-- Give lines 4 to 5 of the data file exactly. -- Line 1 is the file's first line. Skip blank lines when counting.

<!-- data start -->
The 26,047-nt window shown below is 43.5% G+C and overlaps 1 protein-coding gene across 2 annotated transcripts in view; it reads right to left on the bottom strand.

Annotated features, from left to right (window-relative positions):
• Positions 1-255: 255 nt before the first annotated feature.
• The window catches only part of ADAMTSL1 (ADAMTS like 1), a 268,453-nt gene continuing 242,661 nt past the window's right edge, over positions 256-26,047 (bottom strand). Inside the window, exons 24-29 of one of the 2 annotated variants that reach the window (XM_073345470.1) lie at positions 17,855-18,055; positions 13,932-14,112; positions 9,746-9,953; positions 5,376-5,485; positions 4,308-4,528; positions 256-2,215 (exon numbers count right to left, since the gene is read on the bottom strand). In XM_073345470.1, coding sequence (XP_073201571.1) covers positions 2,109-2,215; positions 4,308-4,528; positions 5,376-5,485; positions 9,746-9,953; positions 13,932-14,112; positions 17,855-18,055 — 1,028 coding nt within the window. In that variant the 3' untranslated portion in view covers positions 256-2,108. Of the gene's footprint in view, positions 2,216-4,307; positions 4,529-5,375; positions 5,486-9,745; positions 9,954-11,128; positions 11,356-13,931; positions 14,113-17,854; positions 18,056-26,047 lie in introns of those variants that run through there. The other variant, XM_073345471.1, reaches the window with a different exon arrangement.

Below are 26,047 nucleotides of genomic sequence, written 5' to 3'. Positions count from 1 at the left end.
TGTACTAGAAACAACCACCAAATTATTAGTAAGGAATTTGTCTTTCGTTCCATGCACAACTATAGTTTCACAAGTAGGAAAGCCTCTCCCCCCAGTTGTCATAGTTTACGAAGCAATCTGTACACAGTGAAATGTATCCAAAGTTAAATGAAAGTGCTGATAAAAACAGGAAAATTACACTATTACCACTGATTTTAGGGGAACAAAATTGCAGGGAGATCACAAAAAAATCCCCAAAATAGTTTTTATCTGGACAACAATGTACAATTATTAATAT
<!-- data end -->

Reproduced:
• The window catches only part of ADAMTSL1 (ADAMTS like 1), a 268,453-nt gene continuing 242,661 nt past the window's right edge, over positions 256-26,047 (bottom strand). Inside the window, exons 24-29 of one of the 2 annotated variants that reach the window (XM_073345470.1) lie at positions 17,855-18,055; positions 13,932-14,112; positions 9,746-9,953; positions 5,376-5,485; positions 4,308-4,528; positions 256-2,215 (exon numbers count right to left, since the gene is read on the bottom strand). In XM_073345470.1, coding sequence (XP_073201571.1) covers positions 2,109-2,215; positions 4,308-4,528; positions 5,376-5,485; positions 9,746-9,953; positions 13,932-14,112; positions 17,855-18,055 — 1,028 coding nt within the window. In that variant the 3' untranslated portion in view covers positions 256-2,108. Of the gene's footprint in view, positions 2,216-4,307; positions 4,529-5,375; positions 5,486-9,745; positions 9,954-11,128; positions 11,356-13,931; positions 14,113-17,854; positions 18,056-26,047 lie in introns of those variants that run through there. The other variant, XM_073345471.1, reaches the window with a different exon arrangement.

Below are 26,047 nucleotides of genomic sequence, written 5' to 3'. Positions count from 1 at the left end.